TAMPA, Fla. — According to a recent study, nearly nine in ten police departments in the United States are currently experiencing staffing issues.
The National Police Foundation reports 86 percent of law enforcement agencies nationwide are experiencing a shortage.
“You sort of scratch your head and say who would want that job, right?” said Alex del Carmen, head of Criminology and Strategic Studies at Tarleton State University.
He says the numbers underscore a growing public safety concern.
“We are extremely concerned that law enforcement agencies, in the next year or two, are going to be so understaffed, and they are not going to be able to do their job effectively, and the rest of us will suffer from it,” del Carmen said.
The study found departments were already in a five-year decline, but that budget cuts due to COVID-19 and lower morale stemming from months of protests were making recruitment even tougher.
“Police academies are looking inward and wondering whether or not they’re going to be able to make the classes or not,” del Carmen said. “What I’m hearing from law enforcement on the ground is that they are fed up, they are tired, and they are moving on.”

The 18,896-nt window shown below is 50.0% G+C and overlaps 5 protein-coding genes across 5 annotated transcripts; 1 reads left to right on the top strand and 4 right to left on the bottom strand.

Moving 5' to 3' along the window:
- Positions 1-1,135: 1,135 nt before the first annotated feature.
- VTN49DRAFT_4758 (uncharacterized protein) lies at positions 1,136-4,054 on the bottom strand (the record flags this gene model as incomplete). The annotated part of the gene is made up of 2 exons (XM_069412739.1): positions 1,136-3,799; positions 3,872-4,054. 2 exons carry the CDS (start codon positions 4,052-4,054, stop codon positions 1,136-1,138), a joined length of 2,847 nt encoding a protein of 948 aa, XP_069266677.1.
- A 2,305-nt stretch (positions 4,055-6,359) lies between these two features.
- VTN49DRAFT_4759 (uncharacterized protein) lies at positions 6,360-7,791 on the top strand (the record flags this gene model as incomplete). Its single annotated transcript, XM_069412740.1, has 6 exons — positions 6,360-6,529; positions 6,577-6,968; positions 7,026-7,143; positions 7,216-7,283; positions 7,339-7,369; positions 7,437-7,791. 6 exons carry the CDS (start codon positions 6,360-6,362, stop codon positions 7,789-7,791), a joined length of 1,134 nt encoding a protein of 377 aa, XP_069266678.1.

We reached out to several local agencies.
The Manatee and Pinellas county sheriff's offices said they had no current openings. The Hillsborough Sheriff’s office has 74.
But in many cases, the number of openings hasn’t changed much in recent years.
For example, the Tampa Police Department currently has 37 open positions, but that’s fewer than the 45 it had last year and only slightly more than the 34 openings it had in 2018.
Police departments are also turning to social media to show gratitude for the thank you cards, food deliveries, community rallies and murals which show appreciation for those in uniform.
Pinellas Park Police Department, for example, recently posted a video of its own to say thank you.
Even though departments are still graduating new police academy classes, experts say recruitment won’t get any easier for local law enforcement agencies, and that COVID-19 projected budget shortfalls and people taking retirement will likely combine to make it even tougher for departments to fill those open positions.
There are some things law enforcement agencies can do now, del Carmen said, to improve recruitment other than just increasing pay. He suggests hiring top brass that understands the importance of transparency and offering proper sensitivity training to improve community relations.
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